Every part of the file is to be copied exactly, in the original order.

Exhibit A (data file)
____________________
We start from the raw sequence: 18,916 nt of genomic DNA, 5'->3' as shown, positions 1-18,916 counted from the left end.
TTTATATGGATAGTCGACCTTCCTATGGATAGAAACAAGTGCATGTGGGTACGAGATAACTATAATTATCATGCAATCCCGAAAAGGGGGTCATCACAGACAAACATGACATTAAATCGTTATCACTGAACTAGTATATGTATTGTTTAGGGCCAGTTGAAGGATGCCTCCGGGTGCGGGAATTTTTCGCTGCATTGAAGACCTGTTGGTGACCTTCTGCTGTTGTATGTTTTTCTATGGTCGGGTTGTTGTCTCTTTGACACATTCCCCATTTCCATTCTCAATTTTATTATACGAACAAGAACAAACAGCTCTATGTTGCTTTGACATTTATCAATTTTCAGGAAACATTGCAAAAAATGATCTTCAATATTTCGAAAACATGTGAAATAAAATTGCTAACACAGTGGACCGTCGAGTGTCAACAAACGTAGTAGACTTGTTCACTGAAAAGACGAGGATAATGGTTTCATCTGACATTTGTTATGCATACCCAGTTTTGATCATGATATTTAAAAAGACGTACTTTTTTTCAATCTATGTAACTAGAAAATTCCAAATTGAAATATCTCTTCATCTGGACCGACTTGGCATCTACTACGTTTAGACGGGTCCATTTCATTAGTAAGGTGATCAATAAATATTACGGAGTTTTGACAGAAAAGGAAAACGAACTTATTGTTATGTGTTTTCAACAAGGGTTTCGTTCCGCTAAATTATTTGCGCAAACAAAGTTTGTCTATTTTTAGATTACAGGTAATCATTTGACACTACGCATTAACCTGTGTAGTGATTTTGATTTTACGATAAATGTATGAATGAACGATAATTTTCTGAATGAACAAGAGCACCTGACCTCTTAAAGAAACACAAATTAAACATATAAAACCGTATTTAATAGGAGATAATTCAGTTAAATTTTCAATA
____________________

We start from the raw sequence: 18,916 nt of genomic DNA, 5'->3' as shown, positions 1-18,916 counted from the left end.
TTTATATGGATAGTCGACCTTCCTATGGATAGAAACAAGTGCATGTGGGTACGAGATAACTATAATTATCATGCAATCCCGAAAAGGGGGTCATCACAGACAAACATGACATTAAATCGTTATCACTGAACTAGTATATGTATTGTTTAGGGCCAGTTGAAGGATGCCTCCGGGTGCGGGAATTTTTCGCTGCATTGAAGACCTGTTGGTGACCTTCTGCTGTTGTATGTTTTTCTATGGTCGGGTTGTTGTCTCTTTGACACATTCCCCATTTCCATTCTCAATTTTATTATACGAACAAGAACAAACAGCTCTATGTTGCTTTGACATTTATCAATTTTCAGGAAACATTGCAAAAAATGATCTTCAATATTTCGAAAACATGTGAAATAAAATTGCTAACACAGTGGACCGTCGAGTGTCAACAAACGTAGTAGACTTGTTCACTGAAAAGACGAGGATAATGGTTTCATCTGACATTTGTTATGCATACCCAGTTTTGATCATGATATTTAAAAAGACGTACTTTTTTTCAATCTATGTAACTAGAAAATTCCAAATTGAAATATCTCTTCATCTGGACCGACTTGGCATCTACTACGTTTAGACGGGTCCATTTCATTAGTAAGGTGATCAATAAATATTACGGAGTTTTGACAGAAAAGGAAAACGAACTTATTGTTATGTGTTTTCAACAAGGGTTTCGTTCCGCTAAATTATTTGCGCAAACAAAGTTTGTCTATTTTTAGATTACAGGTAATCATTTGACACTACGCATTAACCTGTGTAGTGATTTTGATTTTACGATAAATGTATGAATGAACGATAATTTTCTGAATGAACAAGAGCACCTGACCTCTTAAAGAAACACAAATTAAACATATAAAACCGTATTTAATAGGAGATAATTCAGTTAAATTTTCAATA